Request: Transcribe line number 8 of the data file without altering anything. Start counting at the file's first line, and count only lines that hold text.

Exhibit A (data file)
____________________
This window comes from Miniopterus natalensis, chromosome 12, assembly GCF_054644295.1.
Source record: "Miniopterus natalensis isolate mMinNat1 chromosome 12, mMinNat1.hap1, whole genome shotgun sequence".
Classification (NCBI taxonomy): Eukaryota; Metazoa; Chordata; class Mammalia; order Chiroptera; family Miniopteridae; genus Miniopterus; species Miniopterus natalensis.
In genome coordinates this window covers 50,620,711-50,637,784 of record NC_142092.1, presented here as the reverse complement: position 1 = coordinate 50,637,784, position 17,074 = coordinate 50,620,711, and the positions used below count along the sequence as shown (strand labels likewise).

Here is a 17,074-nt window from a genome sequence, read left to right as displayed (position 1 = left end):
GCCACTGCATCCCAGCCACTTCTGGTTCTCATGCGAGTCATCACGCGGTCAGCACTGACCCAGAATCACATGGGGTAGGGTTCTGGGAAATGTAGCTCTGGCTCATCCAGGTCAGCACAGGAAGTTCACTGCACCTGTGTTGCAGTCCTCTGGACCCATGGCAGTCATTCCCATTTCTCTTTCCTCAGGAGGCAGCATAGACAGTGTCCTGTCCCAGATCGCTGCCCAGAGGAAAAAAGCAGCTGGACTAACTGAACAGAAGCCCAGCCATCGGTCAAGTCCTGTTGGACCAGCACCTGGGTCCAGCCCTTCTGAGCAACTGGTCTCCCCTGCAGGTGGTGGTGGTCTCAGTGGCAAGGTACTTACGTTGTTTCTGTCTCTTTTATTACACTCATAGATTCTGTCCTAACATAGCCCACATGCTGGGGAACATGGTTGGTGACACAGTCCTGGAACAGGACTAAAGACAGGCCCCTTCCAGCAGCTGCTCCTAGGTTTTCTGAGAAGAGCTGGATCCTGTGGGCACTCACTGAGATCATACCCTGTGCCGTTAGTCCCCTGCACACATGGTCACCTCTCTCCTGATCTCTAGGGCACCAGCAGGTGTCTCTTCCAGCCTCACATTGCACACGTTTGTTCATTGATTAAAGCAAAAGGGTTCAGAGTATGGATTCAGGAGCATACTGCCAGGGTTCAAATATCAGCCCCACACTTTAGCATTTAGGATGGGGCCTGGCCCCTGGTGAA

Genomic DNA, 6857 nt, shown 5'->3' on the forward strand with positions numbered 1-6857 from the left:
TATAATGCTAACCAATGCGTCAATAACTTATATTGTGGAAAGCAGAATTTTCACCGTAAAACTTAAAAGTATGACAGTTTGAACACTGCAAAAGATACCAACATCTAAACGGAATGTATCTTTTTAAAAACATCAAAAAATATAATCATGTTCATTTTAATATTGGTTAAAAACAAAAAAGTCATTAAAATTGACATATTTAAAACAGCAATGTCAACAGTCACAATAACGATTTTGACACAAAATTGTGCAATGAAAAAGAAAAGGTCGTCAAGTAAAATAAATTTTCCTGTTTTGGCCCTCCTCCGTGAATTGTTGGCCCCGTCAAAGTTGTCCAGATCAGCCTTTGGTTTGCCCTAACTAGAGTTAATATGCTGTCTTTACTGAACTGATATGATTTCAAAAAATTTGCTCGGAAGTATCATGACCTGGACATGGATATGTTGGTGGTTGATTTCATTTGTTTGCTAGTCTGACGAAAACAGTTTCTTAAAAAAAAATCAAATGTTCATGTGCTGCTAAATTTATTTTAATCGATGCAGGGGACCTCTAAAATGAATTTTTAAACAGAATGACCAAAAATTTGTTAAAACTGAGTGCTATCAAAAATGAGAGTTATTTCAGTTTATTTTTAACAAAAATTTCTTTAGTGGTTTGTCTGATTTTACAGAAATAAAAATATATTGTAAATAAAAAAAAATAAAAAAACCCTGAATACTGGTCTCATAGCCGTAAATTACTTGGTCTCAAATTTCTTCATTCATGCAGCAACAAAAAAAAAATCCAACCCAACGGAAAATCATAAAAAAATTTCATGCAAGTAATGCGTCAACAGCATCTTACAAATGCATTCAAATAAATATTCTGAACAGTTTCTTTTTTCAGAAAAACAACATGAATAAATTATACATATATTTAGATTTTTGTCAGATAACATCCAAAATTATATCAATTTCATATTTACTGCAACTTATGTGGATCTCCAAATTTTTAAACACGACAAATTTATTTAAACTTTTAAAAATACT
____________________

TATAATGCTAACCAATGCGTCAATAACTTATATTGTGGAAAGCAGAATTTTCACCGTAAAACTTAAAAGTATGACAGTTTGAACACTGCAAAAGATACCAACATCTAAACGGAATGTATCTTTTTAAAAACATCAAAAAATATAATCATGTTCATTTTAATATTGGTTAAAAACAAAAAAGTCATTAAAATTGACATATTTAAAACAGCAATGTCAACAGTCACAATAACGATTTTGACACAAAATTGTGCAATGAAAAAGAAAAGGTCGTCAAGTAAAATAAATTTTCCTGTTTTGGCCCTCCTCCGTGAATTGTTGGCCCCGTCAAAGTTGTCCAGATCAGCCTTTGGTTTGCCCTAACTAGAGTTAATATGCTGTCTTTACTGAACTGATATGATTTCAAAAAATTTGCTCGGAAGTATCATGACCTGGACATGGATATGTTGGTGGTTGATTTCATTTGTTTGCTAGTCTGACGAAAACAGTTTCTTAAAAAAAAATCAAATGTTCATGTGCTGCTAAATTTATTTTAATCGATGCAGGGGACCTCTAAAATGAATTTTTAAACAGAATGACCAAAAATTTGTTAAAACTGAGTGCTATCAAAAATGAGAGTTATTTCAGTTTATTTTTAACAAAAATTTCTTTAGTGGTTTGTCTGATTTTACAGAAATAAAAATATATTGTAAATAAAAAAAAATAAAAAAACCCTGAATACTGGTCTCATAGCCGTAAATTACTTGGTCTCAAATTTCTTCATTCATGCAGCAACAAAAAAAAAATCCAACCCAACGGAAAATCATAAAAAAATTTCATGCAAGTAATGCGTCAACAGCATCTTACAAATGCATTCAAATAAATATTCTGAACAGTTTCTTTTTTCAGAAAAACAACATGAATAAATTATACATATATTTAGATTTTTGTCAGATAACATCCAAAATTATATCAATTTCATATTTACTGCAACTTATGTGGATCTCCAAATTTTTAAACACGACAAATTTATTTAAACTTTTAAAAATACT